An elaborate tomb in Wellington church contains Sir John Popham, who died of sickness, aged seventy-two, in 1607. According to John Aubrey’s comments on him in his Brief Lives (1669–96), he had neglected his studies in youth, preferring the ‘profligate company’ of criminals, with whom he ‘was wont to take a purse’, i.e. go out robbing. However, when he was about thirty his wife persuaded him to work seriously at the law, after which he had a fine career, rising to be Speaker of the House of Commons and Chief Justice. He presided at the trials of the Earl of Essex, Sir Walter Raleigh, and the Gunpowder Plotters. However, he was widely considered to have been both cruel and corrupt in his judgements. There were scandalous rumours that he had unjustly enabled his cousin ‘Wild Will’ Darrell to escape a charge of murder, in exchange for being made heir to the latter’s estate at LITTLECOTE HOUSE in Wiltshire.

In popular tradition, as collected by Ruth Tongue, Theo Brown, Kingsley Palmer, and other twentieth-century folklorists, Popham is said to have been killed while out hunting, when his horse stumbled on a steep hillside near the present Wellington Monument and flung him into a pit in the gulley below, where he either broke his neck or drowned. It is supposed to be bottomless, leading straight down to Hell; it is now called Popham’s Pit. His ghost was held captive there for a while, but thanks to the prayers of his pious wife he was allowed to emerge and begin a slow return to the tomb in Wellington church, three miles (5 km) away, crawling through an underground tunnel at the rate of one cockstride a year. If he can complete the journey his soul will be safe, but he has had setbacks, and is still on the way. Some say his underground route passed under a certain farm, where people were so disturbed by the noises under their floor that they called in a white witch who conjured him right back into his pit.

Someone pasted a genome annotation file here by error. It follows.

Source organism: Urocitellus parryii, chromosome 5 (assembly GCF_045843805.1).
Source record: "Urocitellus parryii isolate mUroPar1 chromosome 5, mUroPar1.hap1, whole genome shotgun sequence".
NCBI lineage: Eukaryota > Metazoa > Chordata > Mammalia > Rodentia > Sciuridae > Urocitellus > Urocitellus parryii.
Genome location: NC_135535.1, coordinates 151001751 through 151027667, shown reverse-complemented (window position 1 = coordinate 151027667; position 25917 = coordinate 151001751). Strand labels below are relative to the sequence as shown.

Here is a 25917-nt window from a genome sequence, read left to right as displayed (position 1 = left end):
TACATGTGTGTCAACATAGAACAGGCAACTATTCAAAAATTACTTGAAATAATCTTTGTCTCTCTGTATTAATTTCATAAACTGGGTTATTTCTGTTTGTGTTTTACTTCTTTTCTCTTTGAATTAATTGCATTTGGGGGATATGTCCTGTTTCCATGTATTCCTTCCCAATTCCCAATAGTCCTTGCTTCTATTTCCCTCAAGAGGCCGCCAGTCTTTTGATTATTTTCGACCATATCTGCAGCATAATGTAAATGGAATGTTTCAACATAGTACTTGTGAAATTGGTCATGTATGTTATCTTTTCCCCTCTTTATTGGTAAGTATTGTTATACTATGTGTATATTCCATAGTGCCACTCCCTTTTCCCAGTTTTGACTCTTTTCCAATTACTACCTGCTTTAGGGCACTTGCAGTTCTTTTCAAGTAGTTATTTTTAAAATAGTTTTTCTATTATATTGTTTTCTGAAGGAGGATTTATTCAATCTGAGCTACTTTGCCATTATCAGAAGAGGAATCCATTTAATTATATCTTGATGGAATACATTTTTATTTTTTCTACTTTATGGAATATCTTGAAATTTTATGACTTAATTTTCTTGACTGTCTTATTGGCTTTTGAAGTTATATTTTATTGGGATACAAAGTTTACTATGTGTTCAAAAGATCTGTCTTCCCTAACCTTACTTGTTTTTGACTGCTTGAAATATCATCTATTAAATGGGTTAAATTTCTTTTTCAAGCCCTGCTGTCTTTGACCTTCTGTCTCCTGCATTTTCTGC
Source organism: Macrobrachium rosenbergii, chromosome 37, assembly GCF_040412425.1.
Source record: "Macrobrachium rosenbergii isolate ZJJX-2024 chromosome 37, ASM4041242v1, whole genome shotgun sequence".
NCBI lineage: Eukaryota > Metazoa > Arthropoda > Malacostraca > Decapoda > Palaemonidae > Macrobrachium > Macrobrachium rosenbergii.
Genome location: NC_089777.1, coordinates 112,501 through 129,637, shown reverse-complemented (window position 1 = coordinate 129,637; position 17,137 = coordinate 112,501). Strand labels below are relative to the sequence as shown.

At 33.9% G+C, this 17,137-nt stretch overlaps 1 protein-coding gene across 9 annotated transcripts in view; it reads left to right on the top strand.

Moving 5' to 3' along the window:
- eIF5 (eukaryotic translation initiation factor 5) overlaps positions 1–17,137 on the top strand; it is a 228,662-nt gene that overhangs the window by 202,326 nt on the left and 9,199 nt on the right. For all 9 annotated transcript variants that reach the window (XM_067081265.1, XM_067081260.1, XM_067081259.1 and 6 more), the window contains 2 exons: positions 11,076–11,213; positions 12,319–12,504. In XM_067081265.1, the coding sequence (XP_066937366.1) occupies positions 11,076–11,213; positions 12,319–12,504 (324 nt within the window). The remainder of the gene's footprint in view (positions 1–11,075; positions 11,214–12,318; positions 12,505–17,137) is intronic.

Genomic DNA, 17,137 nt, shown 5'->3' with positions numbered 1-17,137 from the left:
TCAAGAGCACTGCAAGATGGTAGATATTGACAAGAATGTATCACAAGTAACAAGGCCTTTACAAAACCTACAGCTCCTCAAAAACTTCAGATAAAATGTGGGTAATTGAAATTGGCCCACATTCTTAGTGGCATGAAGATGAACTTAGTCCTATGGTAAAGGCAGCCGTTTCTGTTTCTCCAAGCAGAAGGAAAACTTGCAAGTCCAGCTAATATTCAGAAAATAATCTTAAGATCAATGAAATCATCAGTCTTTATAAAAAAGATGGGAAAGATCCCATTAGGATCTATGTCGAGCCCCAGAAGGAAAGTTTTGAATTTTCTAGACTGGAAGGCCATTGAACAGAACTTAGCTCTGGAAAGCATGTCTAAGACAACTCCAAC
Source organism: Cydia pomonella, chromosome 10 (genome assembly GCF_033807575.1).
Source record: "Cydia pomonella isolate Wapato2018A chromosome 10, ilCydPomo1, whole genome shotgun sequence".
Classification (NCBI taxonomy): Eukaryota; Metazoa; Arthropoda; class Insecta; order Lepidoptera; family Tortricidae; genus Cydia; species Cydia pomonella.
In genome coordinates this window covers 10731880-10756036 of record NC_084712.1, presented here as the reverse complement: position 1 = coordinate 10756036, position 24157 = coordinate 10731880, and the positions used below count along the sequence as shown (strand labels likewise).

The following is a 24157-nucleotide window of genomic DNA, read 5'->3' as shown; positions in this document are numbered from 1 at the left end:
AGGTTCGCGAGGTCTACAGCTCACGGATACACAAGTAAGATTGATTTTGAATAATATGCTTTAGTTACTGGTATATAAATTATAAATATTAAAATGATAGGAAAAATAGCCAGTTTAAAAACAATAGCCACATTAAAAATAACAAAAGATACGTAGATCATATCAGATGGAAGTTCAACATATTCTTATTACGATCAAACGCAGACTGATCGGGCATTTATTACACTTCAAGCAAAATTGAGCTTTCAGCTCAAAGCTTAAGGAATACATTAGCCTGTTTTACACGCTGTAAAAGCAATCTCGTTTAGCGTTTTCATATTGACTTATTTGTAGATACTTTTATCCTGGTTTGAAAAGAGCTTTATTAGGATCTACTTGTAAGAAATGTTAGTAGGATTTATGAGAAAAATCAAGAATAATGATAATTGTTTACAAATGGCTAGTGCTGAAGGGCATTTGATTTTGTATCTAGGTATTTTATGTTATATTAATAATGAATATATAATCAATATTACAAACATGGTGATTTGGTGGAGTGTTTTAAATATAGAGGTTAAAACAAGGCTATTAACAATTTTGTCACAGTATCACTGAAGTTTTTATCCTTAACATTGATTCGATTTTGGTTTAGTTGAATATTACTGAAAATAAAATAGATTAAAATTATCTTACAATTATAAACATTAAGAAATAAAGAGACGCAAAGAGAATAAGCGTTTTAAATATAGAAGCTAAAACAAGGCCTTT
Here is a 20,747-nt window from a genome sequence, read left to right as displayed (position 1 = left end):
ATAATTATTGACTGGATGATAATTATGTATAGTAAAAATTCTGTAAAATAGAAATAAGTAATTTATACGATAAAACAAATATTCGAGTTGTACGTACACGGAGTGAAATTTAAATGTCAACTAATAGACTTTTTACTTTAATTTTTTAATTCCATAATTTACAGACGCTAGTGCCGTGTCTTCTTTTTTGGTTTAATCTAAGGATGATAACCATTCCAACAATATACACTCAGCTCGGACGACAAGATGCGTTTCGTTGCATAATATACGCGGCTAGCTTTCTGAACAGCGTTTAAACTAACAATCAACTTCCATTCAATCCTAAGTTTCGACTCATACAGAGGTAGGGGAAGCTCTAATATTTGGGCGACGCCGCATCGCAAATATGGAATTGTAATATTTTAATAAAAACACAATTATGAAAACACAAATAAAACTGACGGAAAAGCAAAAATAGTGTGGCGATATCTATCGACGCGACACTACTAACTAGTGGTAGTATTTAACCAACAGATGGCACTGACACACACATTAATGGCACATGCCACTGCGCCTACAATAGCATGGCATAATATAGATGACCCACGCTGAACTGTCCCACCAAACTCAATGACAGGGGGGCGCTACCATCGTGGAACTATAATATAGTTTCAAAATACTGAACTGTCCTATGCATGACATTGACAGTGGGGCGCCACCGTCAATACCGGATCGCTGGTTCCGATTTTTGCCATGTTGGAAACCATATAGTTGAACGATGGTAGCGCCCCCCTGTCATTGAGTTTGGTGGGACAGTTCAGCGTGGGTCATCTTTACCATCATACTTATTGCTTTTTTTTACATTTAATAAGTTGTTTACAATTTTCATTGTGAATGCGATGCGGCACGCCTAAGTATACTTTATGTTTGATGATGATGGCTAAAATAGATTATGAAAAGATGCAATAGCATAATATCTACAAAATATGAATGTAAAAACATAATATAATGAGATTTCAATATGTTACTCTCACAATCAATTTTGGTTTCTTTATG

Popham’s ghost was also associated with an oak tree in the woods of Wilscombe Bottom. A letter to the Wellington Weekly News on 23 June 1909 related how woodmen who were felling trees in the 1850s decided to spare this oak because, when they laid axes to it, it uttered pitiful groans; they concluded that the ghost must be sheltering there and decided to spare it for a few years to give him time to move on. In another version, a ploughman succeeded in uprooting the tree when others had failed, because of the piety of his own life and the fact that he used a team of ten oxen, which are sacred beasts.



Haunted England : The Penguin Book of Ghosts – Written by Jennifer Westwood and Jacqueline Simpson
Copyright © Jennifer Westwood and Jacqueline Simpson 2005, 2008

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